It’s estimated that over 34 percent of the U.S. workforce will be 50 and over by 2012. “As more baby boomers turn 60, attracting and retaining skilled workers will become critical if employers want to retain a competitive edge,” Mitchell added.

In AARP’s landmark report, The Business Case for Workers Age 50+, it was found that 58% of human resource managers said it is more difficult today than it was five years ago to find qualified job applicants. More than half also said that their companies are likely to face a shortage of qualified workers within the next five years.

“It’s our responsibility as a community college to address local workforce needs,” said Todd Aakhus, Director of the Rio Salado College Lifelong Learning Center. “One of the fastest growing segments of community college education is non-credit classes like workforce training. These classes focus on contemporary issues that are relevant to our local populations. One of the fastest growing demographics in community college education is our older students and we want to be responsive and address their needs.”

The employer breakfast forum hosted by AARP and Rio Salado College will be held on Tuesday, December 11 from 7:30 a.m. to 9:30 a.m. at Rio Salado College, 12535 Smokey Drive in Surprise.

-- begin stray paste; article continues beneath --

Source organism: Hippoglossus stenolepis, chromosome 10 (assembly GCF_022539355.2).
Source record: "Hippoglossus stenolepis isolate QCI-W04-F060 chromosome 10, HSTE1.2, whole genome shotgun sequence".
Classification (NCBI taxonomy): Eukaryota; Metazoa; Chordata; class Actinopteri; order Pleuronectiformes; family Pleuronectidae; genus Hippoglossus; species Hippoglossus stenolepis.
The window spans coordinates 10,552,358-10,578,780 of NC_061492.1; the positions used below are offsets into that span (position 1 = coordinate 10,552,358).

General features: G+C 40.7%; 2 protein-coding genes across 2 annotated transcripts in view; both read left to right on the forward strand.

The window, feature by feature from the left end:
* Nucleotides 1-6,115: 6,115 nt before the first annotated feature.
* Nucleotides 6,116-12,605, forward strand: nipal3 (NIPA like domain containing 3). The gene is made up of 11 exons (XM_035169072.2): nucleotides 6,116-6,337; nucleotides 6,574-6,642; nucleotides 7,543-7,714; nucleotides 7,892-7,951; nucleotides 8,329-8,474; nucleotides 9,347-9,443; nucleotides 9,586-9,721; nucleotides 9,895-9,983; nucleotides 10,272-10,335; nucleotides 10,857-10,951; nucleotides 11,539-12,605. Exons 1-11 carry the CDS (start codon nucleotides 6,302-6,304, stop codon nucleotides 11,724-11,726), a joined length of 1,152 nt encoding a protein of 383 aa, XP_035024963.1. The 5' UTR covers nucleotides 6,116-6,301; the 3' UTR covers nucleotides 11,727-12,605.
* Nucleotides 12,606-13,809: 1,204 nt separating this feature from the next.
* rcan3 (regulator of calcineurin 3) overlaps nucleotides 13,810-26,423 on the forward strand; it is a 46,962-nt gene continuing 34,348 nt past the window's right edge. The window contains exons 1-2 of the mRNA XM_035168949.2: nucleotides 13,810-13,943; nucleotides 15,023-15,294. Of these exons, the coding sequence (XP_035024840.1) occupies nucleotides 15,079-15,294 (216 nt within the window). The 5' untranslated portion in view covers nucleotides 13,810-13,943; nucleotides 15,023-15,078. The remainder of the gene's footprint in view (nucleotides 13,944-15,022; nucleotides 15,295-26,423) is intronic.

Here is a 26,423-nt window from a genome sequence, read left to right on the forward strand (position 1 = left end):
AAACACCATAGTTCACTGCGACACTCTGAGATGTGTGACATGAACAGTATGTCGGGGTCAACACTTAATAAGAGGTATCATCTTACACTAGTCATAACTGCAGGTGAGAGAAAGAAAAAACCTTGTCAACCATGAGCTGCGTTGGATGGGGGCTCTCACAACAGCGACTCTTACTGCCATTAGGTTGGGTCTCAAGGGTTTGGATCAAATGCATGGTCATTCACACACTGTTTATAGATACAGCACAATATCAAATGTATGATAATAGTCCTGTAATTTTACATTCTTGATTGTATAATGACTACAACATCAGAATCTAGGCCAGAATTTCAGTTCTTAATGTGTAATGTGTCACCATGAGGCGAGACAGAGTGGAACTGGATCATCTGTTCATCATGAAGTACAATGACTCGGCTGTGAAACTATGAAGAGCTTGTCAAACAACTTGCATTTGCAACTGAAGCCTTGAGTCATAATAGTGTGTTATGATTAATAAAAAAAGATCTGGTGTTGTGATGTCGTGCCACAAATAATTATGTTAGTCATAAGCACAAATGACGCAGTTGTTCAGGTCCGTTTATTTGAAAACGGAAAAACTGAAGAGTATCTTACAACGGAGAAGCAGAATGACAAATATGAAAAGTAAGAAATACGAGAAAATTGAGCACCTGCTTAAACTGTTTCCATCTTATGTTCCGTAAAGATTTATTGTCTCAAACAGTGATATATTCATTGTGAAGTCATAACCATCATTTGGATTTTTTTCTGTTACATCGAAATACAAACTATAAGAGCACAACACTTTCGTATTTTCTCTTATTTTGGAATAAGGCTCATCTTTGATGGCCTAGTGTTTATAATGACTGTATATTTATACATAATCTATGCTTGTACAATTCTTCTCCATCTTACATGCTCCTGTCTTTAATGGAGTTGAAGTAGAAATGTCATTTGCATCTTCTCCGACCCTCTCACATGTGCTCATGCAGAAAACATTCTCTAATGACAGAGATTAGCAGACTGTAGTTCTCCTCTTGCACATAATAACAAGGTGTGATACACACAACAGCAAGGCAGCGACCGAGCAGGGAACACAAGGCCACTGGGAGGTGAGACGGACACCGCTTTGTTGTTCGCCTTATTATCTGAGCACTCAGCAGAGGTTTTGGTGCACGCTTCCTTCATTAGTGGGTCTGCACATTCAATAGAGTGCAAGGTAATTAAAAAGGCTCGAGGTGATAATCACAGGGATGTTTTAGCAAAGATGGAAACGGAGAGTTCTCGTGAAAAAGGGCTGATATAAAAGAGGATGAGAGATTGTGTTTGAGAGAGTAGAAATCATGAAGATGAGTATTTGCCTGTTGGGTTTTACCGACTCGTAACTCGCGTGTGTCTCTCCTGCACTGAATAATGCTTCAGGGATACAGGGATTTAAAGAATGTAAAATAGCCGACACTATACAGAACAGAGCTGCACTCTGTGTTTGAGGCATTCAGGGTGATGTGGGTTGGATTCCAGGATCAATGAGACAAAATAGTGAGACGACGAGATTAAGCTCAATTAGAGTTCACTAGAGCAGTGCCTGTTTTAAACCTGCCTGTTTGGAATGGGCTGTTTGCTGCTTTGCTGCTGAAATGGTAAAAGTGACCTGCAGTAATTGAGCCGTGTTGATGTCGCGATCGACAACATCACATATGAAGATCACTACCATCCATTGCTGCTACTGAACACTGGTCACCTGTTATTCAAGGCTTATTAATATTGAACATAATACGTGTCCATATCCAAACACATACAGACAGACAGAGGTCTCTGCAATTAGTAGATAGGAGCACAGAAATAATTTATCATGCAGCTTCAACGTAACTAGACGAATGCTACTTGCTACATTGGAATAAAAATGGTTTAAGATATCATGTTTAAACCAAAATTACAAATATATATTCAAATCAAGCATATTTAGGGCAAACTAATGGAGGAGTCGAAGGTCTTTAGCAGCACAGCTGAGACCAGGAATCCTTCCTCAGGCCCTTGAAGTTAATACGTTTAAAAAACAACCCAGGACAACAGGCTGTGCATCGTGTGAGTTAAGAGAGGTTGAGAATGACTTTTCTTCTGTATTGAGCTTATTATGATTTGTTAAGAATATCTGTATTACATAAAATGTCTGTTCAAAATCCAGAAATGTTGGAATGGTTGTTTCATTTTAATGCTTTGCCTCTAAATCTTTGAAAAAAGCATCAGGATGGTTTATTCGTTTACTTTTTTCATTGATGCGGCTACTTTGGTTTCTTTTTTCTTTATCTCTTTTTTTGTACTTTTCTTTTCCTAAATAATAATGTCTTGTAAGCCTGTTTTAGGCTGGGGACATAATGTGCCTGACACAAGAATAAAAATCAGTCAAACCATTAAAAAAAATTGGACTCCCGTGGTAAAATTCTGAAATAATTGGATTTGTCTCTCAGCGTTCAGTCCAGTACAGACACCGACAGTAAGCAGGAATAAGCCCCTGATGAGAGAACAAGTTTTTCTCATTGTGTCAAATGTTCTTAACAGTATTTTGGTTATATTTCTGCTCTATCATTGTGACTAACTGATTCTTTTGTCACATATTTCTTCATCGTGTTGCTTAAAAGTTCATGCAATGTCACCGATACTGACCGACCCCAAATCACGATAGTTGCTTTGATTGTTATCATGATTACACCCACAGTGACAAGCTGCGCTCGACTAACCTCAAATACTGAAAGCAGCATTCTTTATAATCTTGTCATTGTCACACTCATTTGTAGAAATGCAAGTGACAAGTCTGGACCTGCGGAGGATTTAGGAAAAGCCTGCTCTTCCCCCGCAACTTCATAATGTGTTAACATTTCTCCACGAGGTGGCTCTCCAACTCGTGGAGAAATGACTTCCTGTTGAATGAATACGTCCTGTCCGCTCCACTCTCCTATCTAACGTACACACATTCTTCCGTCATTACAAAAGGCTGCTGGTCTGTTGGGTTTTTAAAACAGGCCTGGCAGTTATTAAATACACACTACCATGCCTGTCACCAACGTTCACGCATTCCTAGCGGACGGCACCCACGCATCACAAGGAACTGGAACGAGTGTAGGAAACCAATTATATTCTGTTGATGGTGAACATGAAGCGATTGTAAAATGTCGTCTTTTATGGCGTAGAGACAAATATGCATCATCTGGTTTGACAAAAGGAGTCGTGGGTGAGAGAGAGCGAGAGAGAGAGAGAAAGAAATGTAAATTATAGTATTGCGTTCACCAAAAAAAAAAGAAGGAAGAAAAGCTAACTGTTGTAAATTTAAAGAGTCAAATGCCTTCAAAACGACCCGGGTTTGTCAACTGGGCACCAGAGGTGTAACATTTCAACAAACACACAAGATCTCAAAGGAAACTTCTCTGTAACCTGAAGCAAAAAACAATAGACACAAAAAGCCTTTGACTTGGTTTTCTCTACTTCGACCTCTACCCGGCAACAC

“At the forum, AARP and Rio Salado College want to help employers understand that they will have to address aging, from a labor-force perspective and from a consumer perspective because these trends cannot be ignored.” Mitchell added. “At the same time, AARP and Rio Salado College want to provide resources, information and learning opportunities to help them and 50+ workers meet their employment goals.”

AARP has over 848,000 members in Arizona. AARP is a nonprofit, nonpartisan membership organization that helps people 50+ have independence, choice and control in ways that are beneficial and affordable to them and society as a whole. We produce AARP The Magazine, published bimonthly; AARP Bulletin, our monthly newspaper; AARP Segunda Juventud, our bimonthly magazine in Spanish and English; NRTA Live & Learn, our quarterly newsletter for 50+ educators; and our Web site, http://www.gomessagecenter.com/aarp/start.php?URL=http://www.aarp.org. AARP Foundation is our affiliated charity that provides security, protection, and empowerment to older persons in need with support from thousands of volunteers, donors, and sponsors. We have staffed offices in all 50 states, the District of Columbia, Puerto Rico, and the U.S. Virgin Islands.